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Supersize me. Serving carrots whole versus diced influences children's consumption

journal contribution
posted on 01.06.2019, 00:00 authored by Gie LiemGie Liem, Georgie RussellGeorgie Russell
© 2019 Children in Australia and similar countries consume low amounts of vegetables. The present study investigated if children's carrot consumption can be heightened by providing whole vs diced carrots in a real life setting. Children (n = 60, 25 males, ages 8.6 ± 1.6 yrs.) watched a 90-min movie on two different occasions, while randomly being served 1000 g of diced carrots on one occasion and whole carrots on the other occasion. Consumption, hunger and taste liking were measured at the start, 10 min and 90 min after the consumption period started. Overall, the consumption of whole carrots (median intake: 39 g after 10 min) was significantly higher (Z = −2.4, p = 0.02), than the consumption of diced carrots (median intake: 26 g after 10 min), and trended towards being higher after 90 min (median intake whole: 126 g, median intake diced: 66 g, z = −1.7, p = 0.08). The majority of children (67%) consumed more whole than diced carrots with the increase in consumption being on average 75% greater when carrots were presented whole as opposed to diced. Although liking of carrots was significantly correlated with consumption (diced: r = 0.63, p < 0.0001; whole r = 0.51, p < 0.0001), a difference in liking or a change in liking during consumption could not explain the difference between the consumption of diced and whole carrots. The present study suggests that serving carrots whole, rather than diced could be a promising strategy to increase children's vegetable consumption in a snacking occasion.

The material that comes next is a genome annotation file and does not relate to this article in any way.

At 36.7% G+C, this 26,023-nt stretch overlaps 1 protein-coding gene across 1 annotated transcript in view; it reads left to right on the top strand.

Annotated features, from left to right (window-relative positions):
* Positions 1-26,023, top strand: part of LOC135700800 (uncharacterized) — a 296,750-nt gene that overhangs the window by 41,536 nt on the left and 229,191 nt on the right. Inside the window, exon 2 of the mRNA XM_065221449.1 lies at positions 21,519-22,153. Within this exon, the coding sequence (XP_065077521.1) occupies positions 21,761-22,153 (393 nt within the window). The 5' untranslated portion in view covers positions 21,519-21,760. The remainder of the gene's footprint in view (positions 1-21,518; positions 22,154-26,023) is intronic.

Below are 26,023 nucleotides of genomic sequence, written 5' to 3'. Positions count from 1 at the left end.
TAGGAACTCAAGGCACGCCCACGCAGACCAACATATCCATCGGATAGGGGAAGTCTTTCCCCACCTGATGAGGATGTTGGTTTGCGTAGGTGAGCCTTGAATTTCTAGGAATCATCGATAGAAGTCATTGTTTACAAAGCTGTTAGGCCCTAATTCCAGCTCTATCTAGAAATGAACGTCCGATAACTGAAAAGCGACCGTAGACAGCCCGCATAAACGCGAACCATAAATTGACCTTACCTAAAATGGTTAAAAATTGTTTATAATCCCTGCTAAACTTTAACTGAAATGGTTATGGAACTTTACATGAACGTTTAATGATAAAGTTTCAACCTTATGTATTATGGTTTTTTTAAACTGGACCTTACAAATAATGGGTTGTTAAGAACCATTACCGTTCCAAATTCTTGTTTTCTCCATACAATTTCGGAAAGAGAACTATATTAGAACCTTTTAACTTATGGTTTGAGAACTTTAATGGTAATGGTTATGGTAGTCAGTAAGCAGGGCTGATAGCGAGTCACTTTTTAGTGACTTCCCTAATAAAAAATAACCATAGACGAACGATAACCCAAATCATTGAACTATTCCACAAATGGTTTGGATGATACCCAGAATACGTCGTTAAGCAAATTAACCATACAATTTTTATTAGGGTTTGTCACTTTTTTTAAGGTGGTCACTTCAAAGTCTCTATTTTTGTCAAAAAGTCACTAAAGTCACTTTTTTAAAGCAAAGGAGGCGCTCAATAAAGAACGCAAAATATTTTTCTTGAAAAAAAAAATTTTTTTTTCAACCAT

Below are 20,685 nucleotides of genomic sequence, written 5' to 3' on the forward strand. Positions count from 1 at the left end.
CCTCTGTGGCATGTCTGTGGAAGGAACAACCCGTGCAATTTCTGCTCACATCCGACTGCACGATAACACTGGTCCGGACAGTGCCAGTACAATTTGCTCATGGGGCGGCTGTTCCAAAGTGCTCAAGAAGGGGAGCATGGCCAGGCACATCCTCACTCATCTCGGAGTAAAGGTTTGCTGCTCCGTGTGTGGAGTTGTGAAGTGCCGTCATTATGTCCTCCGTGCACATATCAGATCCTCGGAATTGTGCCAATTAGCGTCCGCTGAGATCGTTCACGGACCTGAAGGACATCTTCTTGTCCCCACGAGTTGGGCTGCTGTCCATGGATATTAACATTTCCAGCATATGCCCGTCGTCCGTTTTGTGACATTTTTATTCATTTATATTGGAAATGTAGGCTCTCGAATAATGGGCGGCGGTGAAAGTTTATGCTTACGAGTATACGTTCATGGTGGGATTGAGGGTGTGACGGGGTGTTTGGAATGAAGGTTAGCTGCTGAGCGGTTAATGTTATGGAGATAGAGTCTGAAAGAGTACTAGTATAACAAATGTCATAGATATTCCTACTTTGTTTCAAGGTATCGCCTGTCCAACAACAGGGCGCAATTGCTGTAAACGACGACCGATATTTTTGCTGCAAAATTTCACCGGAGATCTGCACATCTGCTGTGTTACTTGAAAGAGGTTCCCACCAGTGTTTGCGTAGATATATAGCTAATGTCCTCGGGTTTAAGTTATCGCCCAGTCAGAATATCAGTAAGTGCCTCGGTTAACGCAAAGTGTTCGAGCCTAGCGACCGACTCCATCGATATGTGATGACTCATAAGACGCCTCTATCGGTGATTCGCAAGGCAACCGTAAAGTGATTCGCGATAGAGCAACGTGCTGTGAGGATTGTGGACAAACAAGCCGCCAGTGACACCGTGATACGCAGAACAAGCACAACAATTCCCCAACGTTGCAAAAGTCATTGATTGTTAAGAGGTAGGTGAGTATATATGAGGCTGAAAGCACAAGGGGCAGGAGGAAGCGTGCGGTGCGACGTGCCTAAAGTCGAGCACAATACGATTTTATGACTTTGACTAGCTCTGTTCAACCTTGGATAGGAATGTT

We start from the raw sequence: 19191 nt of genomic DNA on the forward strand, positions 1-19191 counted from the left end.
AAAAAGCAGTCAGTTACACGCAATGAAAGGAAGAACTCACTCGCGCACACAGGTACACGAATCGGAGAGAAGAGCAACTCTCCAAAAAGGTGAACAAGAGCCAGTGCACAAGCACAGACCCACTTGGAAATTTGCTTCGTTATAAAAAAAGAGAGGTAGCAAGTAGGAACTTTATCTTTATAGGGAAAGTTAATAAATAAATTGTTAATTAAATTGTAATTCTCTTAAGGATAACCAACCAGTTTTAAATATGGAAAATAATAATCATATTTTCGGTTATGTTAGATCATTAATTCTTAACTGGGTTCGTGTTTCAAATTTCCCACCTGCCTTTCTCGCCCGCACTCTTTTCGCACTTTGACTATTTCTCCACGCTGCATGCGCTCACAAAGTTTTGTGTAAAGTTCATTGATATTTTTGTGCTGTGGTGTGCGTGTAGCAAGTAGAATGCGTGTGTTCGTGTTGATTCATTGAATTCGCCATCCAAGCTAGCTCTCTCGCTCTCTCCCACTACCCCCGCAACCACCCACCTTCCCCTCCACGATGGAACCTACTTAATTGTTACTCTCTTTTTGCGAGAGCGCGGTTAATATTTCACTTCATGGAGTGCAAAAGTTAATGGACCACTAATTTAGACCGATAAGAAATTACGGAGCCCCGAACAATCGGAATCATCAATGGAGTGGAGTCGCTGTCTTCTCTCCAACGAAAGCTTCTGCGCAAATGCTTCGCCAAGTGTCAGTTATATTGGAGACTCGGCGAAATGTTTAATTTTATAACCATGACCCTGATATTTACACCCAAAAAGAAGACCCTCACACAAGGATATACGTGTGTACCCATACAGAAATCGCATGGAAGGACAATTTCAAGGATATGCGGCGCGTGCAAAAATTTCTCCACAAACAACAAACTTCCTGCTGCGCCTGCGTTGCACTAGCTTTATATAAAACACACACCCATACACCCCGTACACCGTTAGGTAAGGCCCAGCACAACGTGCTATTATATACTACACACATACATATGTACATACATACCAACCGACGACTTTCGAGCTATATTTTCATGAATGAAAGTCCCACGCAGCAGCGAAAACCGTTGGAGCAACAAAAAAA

Food quality and preference




30 - 37




Amsterdam, The Netherlands





Publication classification

C Journal article; C1 Refereed article in a scholarly journal